This structure is superseded by the Mental structure, whose appearance coincides with the rise of Greek civilization. In this regard, it can be seen that modern thought disregards a good deal of mankind’s history, for it is to the Greeks that we most often trace our intellectual roots. By comparison, the Mental structure of consciousness is a three-dimensional, perspectival world that we described with the term wakefulness. The polar tensions of mythology are replaced by the analytical separation of duality and opposition. Thinking is primary, and in its latter phase rational thinking is primary. But this structure, too, is yielding to a final mutation which Gebser identifies as the Integral structure of consciousness. This is described as a four-dimensional, aperspectival world of transparency. This is a time-free, space-free, subject- and object-free world of verition.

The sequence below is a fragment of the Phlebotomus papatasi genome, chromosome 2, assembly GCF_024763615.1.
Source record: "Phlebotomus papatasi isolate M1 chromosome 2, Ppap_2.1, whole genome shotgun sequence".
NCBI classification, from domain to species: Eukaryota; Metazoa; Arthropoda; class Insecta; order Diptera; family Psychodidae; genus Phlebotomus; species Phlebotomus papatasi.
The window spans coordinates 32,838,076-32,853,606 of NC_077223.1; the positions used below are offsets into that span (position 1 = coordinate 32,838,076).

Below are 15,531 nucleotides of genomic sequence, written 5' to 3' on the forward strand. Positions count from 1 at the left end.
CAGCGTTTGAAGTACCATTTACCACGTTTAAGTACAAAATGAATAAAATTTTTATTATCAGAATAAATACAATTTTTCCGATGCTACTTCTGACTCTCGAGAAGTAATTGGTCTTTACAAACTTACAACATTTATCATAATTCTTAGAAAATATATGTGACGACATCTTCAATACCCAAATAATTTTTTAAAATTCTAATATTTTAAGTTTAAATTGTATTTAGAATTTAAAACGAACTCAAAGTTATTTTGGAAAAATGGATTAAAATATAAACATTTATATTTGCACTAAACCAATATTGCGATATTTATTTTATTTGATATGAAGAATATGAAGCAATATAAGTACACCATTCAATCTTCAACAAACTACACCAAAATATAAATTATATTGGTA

Finally, we examined the methodological aspects of Gebser’s approach. Here, three fundamental notions were involved: systasis, synairesis, and eteology. The first term, systasis, best describes Gebser’s approach. It was seen that systasis goes beyond mere synthesis, which is a mental-rational concept, to achieve a total integration of all parts simultaneously. Synairesis was the means of achieving the end just described. It emphasized the how of such total grasping, namely by the mind or spirit. It is synairesis that enables us to achieve the transparency that is indicative of the Integral structure of consciousness.